Baseload, Geothermal, Rooftop, Solar

Listen Up: SEIA Explains New Tariffs on Chinese Solar Products

Earlier this month, the U.S. Commerce Department announced new tariffs on solar products from China, including both solar panels and solar cells. Another upcoming case may result in tariffs on Taiwanese solar products. There are two things we can be sure of related to these tariffs. First, these tariffs will cause the prices of Chinese and Taiwanese solar panels shipped to the U.S. to increase. Second, these tariffs will make it more attractive to manufacture solar products in the U.S.

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This current trade case, as well as an earlier case that resulted in tariffs on Chinese solar cells (but not modules), was initiated by Solarworld, a German company with a production facility in Oregon. Essentially, SolarWorld filed antidumping (AD) and countervailing duty (CVD) petitions against various solar products from China and Taiwan. As these tariffs are applied — thereby increasing the price of Chinese solar panels — all non-Chinese manufacturers (including SolarWorld) will be more cost competitive.

On the other hand, prices of solar panels are likely to increase across the board — estimates range from 10 percent to over 20 percent (the average tariff is 26 percent). This price increase will be passed along to solar customers of all sizes, from utility scale down to residential rooftops. So the cost of a solar installation will go up, which will inevitably reduce the rate of solar installations in the U.S.

AD and CVD tariffs are an extremely complicated subject, and various trade lawyers are having a field day sorting through the details. What’s even more complicated is the impact that these tariffs will have on the solar industry (both manufacturing and installations), as well as the United States’ overall manufacturing base. To help shed some light on this subject, our guest on this week’s Energy Show on Renewable Energy World  is John Smirnow, VP of Trade and Competitiveness at the Solar Energy Industries Association.

Jennifer Runyon also recently had the opportunity to chat with John Smirnow this week at the 2014 PV America conference in Boston, Mass. Check out their discussion on the trade case below:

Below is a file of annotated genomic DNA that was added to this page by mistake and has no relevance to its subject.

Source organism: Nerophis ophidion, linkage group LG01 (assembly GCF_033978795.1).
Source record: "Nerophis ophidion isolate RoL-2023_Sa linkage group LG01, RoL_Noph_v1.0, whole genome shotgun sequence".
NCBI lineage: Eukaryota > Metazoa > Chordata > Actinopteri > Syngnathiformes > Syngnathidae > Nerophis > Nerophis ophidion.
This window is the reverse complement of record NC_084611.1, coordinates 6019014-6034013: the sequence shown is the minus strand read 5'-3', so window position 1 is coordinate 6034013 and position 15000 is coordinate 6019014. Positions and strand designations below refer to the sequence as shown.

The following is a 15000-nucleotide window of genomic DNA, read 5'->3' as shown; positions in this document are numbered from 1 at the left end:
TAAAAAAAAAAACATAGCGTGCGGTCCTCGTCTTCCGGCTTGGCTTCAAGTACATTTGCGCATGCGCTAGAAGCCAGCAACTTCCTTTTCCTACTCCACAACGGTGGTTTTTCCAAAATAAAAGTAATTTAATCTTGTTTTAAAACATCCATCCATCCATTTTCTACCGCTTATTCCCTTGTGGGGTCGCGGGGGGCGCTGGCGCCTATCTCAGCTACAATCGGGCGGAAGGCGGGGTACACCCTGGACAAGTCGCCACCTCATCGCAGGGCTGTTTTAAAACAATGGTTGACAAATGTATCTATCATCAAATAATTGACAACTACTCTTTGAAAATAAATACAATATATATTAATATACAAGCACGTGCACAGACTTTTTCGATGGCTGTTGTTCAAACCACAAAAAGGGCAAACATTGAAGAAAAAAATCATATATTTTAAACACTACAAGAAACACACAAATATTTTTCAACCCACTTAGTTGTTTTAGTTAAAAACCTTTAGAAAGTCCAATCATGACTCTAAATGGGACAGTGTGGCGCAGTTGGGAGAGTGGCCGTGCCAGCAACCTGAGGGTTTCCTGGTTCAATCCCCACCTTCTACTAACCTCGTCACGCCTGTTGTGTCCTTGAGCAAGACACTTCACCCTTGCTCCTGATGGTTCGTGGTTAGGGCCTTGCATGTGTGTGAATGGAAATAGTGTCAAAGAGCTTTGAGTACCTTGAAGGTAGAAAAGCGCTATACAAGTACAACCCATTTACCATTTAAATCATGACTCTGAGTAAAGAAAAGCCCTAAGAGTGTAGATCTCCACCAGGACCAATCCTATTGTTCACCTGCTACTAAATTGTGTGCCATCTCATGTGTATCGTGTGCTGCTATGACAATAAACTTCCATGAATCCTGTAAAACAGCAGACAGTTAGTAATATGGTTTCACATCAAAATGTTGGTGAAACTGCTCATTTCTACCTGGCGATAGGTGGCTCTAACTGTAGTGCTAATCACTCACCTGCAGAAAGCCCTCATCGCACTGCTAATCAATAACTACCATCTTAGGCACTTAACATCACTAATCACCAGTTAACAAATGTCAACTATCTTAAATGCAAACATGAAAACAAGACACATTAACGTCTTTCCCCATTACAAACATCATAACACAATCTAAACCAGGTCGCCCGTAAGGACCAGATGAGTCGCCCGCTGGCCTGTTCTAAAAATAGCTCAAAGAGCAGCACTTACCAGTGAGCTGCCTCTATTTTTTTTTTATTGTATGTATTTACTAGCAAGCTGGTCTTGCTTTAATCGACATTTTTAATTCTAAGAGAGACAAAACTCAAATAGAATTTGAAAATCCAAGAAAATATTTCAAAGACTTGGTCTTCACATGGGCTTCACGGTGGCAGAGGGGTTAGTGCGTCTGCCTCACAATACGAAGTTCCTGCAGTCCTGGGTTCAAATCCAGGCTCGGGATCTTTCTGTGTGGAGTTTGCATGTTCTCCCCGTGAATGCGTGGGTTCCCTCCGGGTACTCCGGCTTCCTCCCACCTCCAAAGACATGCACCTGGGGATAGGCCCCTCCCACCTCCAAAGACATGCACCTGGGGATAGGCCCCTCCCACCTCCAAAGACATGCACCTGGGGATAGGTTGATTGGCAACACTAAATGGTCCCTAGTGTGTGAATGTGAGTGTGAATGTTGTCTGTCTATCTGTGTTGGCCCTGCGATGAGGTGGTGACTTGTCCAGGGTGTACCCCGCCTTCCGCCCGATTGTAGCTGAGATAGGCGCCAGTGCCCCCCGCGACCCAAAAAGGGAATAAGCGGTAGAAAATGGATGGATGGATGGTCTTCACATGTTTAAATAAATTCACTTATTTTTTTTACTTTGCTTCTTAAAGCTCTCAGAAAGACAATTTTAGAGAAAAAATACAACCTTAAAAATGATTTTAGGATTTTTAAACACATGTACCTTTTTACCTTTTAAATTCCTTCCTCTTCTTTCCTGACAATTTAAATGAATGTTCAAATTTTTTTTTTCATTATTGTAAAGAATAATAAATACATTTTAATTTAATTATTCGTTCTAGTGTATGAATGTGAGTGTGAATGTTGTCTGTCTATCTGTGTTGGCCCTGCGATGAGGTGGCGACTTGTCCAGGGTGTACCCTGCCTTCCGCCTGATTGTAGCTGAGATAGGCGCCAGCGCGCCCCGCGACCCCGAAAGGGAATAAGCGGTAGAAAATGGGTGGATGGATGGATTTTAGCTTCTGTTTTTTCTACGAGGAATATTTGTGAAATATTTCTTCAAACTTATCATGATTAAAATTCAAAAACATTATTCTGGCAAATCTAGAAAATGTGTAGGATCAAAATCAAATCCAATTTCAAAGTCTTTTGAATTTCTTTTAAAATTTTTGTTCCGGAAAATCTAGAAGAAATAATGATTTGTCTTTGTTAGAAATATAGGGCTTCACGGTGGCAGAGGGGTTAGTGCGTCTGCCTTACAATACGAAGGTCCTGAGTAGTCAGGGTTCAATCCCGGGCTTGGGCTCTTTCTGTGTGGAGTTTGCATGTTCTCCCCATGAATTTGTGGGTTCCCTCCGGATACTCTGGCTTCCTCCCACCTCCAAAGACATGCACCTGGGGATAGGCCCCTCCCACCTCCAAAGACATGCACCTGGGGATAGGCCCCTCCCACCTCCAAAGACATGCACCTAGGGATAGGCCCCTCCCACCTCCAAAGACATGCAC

Find more episodes of The Energy Show here.

About The Energy Show

As energy costs consume more and more of our hard-earned dollars, we as consumers really start to pay attention. But we don’t have to resign ourselves to $5/gallon gas prices, $200/month electric bills and $500 heating bills. There are literally hundreds of products, tricks and techniques that we can use to dramatically reduce these costs — very affordably.

The Energy Show on Renewable Energy World is a weekly 20-minute podcast that provides tips and advice to reduce your home and business energy consumption. Every week we’ll cover topics that will help cut your energy bill, explain new products and technologies in plain English, and cut through the hype so that you can make smart and cost-effective energy choices. 

About Your Host

Barry Cinnamon is a long-time advocate of renewable energy and is a widely recognized solar power expert. In 2001 he founded Akeena Solar — which grew to become the largest national residential solar installer by the middle of the last decade with over 10,000 rooftop customers coast to coast. He partnered with Westinghouse to create Westinghouse Solar in 2010, and sold the company in 2012.

His pioneering work on reducing costs of rooftop solar power systems include Andalay, the first solar panel with integrated racking, grounding and wiring; the first UL listed AC solar panel; and the first fully “plug and play” AC solar panel. His current efforts are focused on reducing the soft costs for solar power systems, which cause system prices in the U.S. to be double those of Germany.

Although Barry may be known for his outspoken work in the solar industry, he has hands-on experience with a wide range of energy saving technologies.  He’s been doing residential energy audits since the punch card days, developed one of the first ground-source heat pumps in the early ‘80s, and always abides by the Laws of Thermodynamics.

Lead image: Green microphone via Shutterstock